Sunday, November 11, 2012

Castle in the clouds

Sunday, November 11, 2012
Jordan Valley, Israel – Our observance of Remembrance Day took place at 6:45 this morning, before breakfast. Judy, one of the group members, brought poppies for each one of us, plus Canada flag pins, which were passed around after our moment of silence. Judy lost her son in Afghanistan and this was her first Remembrance Day since then, so it was particularly moving for those of us who knew her story.

We only drove for five minutes out of the kibbutz before turning off the road to visit the “Baptismal Site on the River Jordan”, just near the point where the river flows out of the Sea of Galilee. Gila, our guide, explained that scripture tells us Jesus was baptised in the Jordan River when he was in Judea, and this spot is in Galilee, so it isn’t the actual place where it happened.

Nevertheless, a large visitor centre, gift shop and access points to the river are all located here and it has become a major drawing point for all faiths. Pilgrims in white shifts crowded at the steps leading down, waiting their turn to be immersed in the water. I bought a small plastic bottle and scooped up some of the water to bring home.

The on-again, off-again rain continued today as we headed north along the west side of the Sea of Galilee toward Israel’s common borders with Lebanon, Syria and Jordan. We turned off to visit the ruin of the pagan temple to Pan, next to the river Dan, one of the sources of the Jordan River. A large cave provided a natural backdrop for the temple, and we could see decorated niches carved into the stone cliff where statues would have stood.

The town of Caesarea-Philippi is located here, and this is the spot where Jesus asked his disciples “who do you say that I am?”. When Peter replied that he was the Messiah, Jesus declared that “on this rock I will build my church, and the powers of death shall not prevail against it”. Nor would the powers of pagan gods, whose temples were so close by.

The highway zigged and zagged upward as we approached the fortress of Nimrod. We could see the massive structure above us, with a commanding view of the entire valley below it. Wind and rain whipped our hair and jackets as we headed in to explore this Muslim fortress, built on the pattern of the many Crusader castles in this part of the world. Huge blocks of carved stone formed its walls and archways, and steep staircases led down to spooky dark places below. At the top we could look across in two different directions to see high points where other castles had once stood, within sight of each other, to keep a constant eye on any approaching enemies.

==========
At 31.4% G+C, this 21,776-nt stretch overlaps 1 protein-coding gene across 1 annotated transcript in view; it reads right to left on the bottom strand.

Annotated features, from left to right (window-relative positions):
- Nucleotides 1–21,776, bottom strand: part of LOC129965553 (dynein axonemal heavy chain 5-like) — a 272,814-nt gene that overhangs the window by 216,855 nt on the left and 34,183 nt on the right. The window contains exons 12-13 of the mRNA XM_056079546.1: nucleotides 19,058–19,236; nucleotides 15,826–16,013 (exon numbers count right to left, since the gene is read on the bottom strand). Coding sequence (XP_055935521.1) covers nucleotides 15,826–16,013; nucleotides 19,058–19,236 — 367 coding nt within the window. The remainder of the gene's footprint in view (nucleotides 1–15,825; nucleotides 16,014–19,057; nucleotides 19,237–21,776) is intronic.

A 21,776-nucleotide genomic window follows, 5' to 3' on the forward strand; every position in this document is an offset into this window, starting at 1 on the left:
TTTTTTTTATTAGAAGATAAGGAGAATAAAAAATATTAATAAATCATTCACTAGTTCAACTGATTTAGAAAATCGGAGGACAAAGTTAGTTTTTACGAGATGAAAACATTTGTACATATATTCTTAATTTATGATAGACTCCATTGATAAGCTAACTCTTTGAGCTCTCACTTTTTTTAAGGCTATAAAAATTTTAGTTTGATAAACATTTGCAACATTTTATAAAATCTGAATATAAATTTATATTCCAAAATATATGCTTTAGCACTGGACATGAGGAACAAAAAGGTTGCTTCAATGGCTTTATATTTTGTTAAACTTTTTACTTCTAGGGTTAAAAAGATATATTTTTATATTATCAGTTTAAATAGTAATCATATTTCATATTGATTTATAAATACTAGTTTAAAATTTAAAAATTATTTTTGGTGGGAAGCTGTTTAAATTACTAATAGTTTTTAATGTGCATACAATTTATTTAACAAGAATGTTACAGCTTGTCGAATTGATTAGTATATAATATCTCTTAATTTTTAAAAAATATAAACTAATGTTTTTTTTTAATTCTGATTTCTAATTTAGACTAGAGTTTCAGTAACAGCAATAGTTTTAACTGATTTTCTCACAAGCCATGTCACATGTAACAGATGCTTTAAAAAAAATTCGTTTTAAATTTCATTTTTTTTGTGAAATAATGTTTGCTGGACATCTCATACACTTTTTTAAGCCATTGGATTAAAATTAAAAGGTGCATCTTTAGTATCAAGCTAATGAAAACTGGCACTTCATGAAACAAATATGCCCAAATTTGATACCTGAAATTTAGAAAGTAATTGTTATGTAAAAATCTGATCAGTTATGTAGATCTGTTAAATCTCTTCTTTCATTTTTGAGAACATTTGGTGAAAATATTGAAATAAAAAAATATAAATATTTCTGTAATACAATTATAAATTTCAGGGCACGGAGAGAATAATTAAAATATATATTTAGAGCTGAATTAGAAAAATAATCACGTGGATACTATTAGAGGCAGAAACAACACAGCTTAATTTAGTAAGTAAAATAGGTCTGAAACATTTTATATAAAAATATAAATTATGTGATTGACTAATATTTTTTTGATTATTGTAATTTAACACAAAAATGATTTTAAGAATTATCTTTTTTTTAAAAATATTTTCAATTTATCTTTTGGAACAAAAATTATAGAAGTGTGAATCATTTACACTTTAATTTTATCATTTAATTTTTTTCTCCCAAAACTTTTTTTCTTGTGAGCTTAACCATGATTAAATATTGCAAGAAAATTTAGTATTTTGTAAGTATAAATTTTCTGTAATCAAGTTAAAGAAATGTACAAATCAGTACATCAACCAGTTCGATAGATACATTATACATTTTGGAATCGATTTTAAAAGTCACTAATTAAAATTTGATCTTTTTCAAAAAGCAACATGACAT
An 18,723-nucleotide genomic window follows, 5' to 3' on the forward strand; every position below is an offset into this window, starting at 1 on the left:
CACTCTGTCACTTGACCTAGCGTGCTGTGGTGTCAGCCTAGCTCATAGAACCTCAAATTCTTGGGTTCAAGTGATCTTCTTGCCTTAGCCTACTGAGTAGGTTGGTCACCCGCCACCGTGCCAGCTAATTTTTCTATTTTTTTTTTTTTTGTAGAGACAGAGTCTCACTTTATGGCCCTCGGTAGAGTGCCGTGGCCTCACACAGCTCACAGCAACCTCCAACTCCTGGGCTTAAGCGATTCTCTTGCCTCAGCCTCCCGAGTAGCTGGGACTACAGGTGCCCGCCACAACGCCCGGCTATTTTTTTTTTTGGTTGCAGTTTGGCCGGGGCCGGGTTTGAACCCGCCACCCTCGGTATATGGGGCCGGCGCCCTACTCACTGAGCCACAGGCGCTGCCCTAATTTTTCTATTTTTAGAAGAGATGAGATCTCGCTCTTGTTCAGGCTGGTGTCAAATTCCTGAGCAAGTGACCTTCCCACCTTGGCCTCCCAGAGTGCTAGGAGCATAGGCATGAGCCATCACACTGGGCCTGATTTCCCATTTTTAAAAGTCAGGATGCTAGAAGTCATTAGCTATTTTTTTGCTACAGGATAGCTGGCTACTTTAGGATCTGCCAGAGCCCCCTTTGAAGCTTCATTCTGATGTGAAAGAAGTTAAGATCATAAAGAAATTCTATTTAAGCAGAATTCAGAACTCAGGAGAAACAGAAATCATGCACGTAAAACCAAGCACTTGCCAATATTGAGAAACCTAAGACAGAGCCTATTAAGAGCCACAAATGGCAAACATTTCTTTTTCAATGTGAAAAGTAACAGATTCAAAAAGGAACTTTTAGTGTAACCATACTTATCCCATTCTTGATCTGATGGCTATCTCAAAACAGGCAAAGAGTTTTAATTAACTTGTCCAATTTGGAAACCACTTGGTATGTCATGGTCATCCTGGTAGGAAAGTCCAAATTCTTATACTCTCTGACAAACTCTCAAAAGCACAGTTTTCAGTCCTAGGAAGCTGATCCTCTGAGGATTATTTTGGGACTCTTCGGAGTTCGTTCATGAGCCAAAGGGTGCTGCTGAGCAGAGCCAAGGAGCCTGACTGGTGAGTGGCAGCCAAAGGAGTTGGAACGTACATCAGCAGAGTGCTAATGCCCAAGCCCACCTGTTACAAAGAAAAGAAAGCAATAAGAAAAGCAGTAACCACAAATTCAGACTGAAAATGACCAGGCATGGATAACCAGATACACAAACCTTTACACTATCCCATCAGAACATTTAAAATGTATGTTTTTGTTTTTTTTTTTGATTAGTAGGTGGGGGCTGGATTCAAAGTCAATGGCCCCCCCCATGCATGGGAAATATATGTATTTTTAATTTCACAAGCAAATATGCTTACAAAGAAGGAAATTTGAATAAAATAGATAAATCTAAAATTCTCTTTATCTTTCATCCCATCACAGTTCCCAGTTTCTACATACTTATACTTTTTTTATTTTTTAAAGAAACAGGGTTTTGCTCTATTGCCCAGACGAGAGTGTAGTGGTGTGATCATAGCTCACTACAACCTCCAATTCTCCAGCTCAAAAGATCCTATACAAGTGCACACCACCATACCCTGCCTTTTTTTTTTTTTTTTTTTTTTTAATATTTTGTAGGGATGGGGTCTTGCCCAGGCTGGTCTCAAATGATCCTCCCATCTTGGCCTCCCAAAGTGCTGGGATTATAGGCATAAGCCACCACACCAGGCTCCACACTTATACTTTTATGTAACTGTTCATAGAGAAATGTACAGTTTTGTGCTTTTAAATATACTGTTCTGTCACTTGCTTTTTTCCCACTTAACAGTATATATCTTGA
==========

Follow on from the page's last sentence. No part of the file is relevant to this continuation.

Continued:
Nimrod was a hunter and he is mentioned in the Old Testament. Gila told us that he became puffed up with pride until a fly went up his nose and began to eat away at his brain. He asked that his head be cut off and thrown into the valley, and legend says this is why that valley became infested with flies.

The bus was a warm haven from the buffeting winds as we headed further along the road (which leads eventually to Damascus, we were told) for our lunch break. A Druze family ran the restaurant where we stopped. Val and I had labneh (goat yogurt) spread on a large round Druze flatbread, with a dish of fresh olives. I was glad the bread was warm.

By this time we were at the northernmost part of Israel, within sight of Lebanon and Syria. If the clouds had not been so low, we might have seen the snow-capped peak of Mount Hermon that straddles the border of Israel and Lebanon. We did make a stop a bit later when the ceiling had lifted a bit, and Gila pointed out, way off on the horizon, the outskirts of Damascus, temporarily made visible by the sun breaking through.

We could also see abandoned bunkers and barracks that had sheltered the Syrians during the Six Day War of 1967. Nearby was a UN observation settlement, and we passed an Israeli military base on our trek today as well. Gila had called ahead before we left Netanya to make sure it would be safe enough for us to venture this close to the northern borders, and fortunately it was. But it was clearly a place where tensions have long existed. Red triangle warning signs still dot the hillsides where Syrian land mines remain scattered.

The bus brought us southward again, this time along the Golan Heights on the east side of the Sea of Galilee. Our last stop of the day was at Kursi, the site of an ancient monastery and chapel. Delicate mosaic floors in beautiful patterns decorate the chapel area. While tour guides are not allowed to splash water on them to bring up the bright colours of the tiles, they were washed for us by the rain instead, and we could see delicate flowers and leaves. Invading Muslim fanatics had obliterated the animals and birds in the designs, as such depictions were against their laws, but they missed one or two lovely birds that we were able to enjoy.

The chapel was near Gerasene, which is the place where Jesus commanded the demons to come out of Legion, a tortured man, and enter into a herd of swine. The herd raced down a steep embankment and were drowned in the sea. They have located an area near the Sea of Galilee where there are steep banks, so they are confident that this is the right place. Jim, a member of our group, read that story to us as we stood among the chapel ruins.

We completed the circle around the Sea of Galilee, passing acres of banana plantations on the way. We had also seen avocado and mango trees, date palms, grapefruit and olive trees, grape vines, and peach and apple groves by the road today. And, having also seen cows and beehives, we knew we were in the land of milk and honey.

No comments: